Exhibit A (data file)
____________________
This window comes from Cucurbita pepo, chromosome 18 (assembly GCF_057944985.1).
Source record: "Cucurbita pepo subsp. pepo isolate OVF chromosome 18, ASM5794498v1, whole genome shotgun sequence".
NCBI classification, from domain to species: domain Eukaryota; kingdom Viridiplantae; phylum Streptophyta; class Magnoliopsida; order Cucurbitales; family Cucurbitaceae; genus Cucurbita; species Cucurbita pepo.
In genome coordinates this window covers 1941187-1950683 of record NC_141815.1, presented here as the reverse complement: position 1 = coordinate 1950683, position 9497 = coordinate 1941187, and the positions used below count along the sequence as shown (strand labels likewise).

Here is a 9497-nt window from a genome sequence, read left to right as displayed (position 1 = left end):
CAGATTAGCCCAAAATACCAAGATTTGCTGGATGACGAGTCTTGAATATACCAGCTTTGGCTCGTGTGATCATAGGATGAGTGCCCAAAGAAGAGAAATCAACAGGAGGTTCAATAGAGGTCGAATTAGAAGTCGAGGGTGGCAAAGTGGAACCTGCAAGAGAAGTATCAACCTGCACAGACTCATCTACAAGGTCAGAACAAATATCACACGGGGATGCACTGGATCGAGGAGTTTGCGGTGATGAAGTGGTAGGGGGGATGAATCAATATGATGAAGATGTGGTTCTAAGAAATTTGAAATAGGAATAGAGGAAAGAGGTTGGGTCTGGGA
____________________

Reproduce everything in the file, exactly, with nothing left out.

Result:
This window comes from Cucurbita pepo, chromosome 18 (assembly GCF_057944985.1).
Source record: "Cucurbita pepo subsp. pepo isolate OVF chromosome 18, ASM5794498v1, whole genome shotgun sequence".
NCBI classification, from domain to species: domain Eukaryota; kingdom Viridiplantae; phylum Streptophyta; class Magnoliopsida; order Cucurbitales; family Cucurbitaceae; genus Cucurbita; species Cucurbita pepo.
In genome coordinates this window covers 1941187-1950683 of record NC_141815.1, presented here as the reverse complement: position 1 = coordinate 1950683, position 9497 = coordinate 1941187, and the positions used below count along the sequence as shown (strand labels likewise).

Here is a 9497-nt window from a genome sequence, read left to right as displayed (position 1 = left end):
CAGATTAGCCCAAAATACCAAGATTTGCTGGATGACGAGTCTTGAATATACCAGCTTTGGCTCGTGTGATCATAGGATGAGTGCCCAAAGAAGAGAAATCAACAGGAGGTTCAATAGAGGTCGAATTAGAAGTCGAGGGTGGCAAAGTGGAACCTGCAAGAGAAGTATCAACCTGCACAGACTCATCTACAAGGTCAGAACAAATATCACACGGGGATGCACTGGATCGAGGAGTTTGCGGTGATGAAGTGGTAGGGGGGATGAATCAATATGATGAAGATGTGGTTCTAAGAAATTTGAAATAGGAATAGAGGAAAGAGGTTGGGTCTGGGA